Sequence-specific nucleases have been exploited to create targeted gene
knockouts in various plants. However, replacing a fragment and even
obtaining gene insertions at specific loci in plant genomes remain
challenging. Chinese Academy of Sciences' Jun Li, along with a group of
researchers, describes an efficient intron-mediated site-specific gene
replacement and insertion that generate mutations using non-homologous end
joining (NHEJ) using CRISPR/Cas9.
Using a pair of single guide RNAs (sgRNAs) targeting adjacent introns and a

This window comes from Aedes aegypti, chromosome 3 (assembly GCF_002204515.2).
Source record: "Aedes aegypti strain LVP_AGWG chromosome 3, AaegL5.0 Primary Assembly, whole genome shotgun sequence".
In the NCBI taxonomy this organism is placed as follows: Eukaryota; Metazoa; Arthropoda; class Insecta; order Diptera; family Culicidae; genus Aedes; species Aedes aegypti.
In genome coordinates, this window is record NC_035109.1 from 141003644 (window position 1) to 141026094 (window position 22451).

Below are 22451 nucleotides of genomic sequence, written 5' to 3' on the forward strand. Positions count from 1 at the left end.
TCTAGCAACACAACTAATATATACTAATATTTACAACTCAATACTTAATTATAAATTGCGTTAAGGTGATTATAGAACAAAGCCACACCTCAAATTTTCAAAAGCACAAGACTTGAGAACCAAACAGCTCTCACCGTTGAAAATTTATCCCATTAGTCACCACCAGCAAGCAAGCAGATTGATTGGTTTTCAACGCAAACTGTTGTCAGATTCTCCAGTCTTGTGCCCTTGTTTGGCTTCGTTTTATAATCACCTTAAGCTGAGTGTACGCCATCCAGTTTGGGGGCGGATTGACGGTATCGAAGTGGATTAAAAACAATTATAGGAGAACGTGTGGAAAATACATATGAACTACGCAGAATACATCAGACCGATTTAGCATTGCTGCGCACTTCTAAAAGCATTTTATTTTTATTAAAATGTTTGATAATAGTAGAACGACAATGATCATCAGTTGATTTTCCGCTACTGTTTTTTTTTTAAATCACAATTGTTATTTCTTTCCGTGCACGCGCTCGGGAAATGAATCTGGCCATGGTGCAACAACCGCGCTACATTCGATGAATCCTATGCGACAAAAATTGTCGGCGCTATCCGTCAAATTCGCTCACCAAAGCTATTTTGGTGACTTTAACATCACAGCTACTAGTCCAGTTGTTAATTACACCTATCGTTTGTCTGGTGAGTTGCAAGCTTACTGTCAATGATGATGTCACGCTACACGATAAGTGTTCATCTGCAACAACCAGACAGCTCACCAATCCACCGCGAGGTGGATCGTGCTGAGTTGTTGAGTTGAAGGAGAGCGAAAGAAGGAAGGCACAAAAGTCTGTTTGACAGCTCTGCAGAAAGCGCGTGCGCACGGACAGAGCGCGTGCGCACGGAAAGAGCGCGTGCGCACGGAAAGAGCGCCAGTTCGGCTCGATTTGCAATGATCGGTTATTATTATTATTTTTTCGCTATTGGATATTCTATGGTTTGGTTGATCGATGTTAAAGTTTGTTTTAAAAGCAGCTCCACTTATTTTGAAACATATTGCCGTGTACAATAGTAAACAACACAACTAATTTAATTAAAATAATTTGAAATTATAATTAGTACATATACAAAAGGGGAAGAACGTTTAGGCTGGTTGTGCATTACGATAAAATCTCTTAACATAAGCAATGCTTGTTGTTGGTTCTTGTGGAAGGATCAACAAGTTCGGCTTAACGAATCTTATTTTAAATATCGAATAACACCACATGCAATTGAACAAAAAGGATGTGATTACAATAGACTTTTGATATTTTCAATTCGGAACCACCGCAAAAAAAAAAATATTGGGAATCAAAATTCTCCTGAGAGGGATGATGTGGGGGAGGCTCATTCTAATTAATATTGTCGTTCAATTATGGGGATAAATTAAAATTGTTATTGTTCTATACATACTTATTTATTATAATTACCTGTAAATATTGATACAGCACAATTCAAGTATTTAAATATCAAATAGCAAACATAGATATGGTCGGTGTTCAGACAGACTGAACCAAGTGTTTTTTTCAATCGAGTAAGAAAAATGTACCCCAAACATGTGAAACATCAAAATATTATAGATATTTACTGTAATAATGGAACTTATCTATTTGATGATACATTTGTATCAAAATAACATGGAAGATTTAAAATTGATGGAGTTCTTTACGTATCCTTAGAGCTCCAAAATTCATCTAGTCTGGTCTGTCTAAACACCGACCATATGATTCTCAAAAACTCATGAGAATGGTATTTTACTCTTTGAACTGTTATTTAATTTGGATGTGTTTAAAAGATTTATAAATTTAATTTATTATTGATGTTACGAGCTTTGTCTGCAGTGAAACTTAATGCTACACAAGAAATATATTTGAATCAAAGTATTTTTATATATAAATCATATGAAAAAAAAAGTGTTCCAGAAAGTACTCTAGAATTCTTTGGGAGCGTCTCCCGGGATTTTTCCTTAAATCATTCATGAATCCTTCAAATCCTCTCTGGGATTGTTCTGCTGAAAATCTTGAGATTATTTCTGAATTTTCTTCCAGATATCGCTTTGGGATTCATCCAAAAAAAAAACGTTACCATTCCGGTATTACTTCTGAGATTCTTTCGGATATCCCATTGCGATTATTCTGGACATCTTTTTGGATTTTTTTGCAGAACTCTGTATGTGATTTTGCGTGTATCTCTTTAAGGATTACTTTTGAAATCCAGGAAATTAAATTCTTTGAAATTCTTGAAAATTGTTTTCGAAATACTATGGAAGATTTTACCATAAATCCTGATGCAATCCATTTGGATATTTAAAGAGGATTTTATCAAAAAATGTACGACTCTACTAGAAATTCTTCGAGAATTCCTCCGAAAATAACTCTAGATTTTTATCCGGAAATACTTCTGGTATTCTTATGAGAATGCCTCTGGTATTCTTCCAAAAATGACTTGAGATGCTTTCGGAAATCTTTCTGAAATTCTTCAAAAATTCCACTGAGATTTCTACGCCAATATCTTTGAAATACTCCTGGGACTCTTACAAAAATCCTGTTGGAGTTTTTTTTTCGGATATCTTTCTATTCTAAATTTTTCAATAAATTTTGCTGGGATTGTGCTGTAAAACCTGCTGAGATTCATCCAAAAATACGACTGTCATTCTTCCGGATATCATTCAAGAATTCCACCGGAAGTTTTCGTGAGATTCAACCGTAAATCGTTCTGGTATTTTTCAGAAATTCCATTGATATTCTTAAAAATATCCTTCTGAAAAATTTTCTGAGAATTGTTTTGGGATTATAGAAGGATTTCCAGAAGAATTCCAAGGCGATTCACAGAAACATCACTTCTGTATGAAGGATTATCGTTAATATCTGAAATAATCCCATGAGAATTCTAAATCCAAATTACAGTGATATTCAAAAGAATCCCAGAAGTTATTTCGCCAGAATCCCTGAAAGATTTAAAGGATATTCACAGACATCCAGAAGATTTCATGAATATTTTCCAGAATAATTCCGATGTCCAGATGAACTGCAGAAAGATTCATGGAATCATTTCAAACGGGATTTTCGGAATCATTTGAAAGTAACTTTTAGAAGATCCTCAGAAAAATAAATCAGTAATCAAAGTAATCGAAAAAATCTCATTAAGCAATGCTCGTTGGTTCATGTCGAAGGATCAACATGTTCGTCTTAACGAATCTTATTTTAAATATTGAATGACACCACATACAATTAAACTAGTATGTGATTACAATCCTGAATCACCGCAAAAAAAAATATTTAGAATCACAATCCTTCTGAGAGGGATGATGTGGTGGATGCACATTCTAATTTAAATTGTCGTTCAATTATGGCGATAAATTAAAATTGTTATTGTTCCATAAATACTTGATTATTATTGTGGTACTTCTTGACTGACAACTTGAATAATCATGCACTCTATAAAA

donor DNA template including the same pair of sgRNA sites, the team achieved
gene replacements in the rice gene 5-enolpyruvylshikimate-3-phosphate
synthase (EPSPS) at a frequency of 2.0%. The team also obtained targeted
gene insertions at a frequency of 2.2% using a sgRNA targeting one intron
and a donor DNA template including the same sgRNA site.
Rice plants harboring the OsEPSPS gene with the intended substitutions were
also found to be glyphosate-resistant. Furthermore, the site-specific gene
replacements and insertions were inherited by the next generation. These new
approach can be used to replace targeted gene fragments and insert DNA
sequences into specific genomic sites in rice and other plants.
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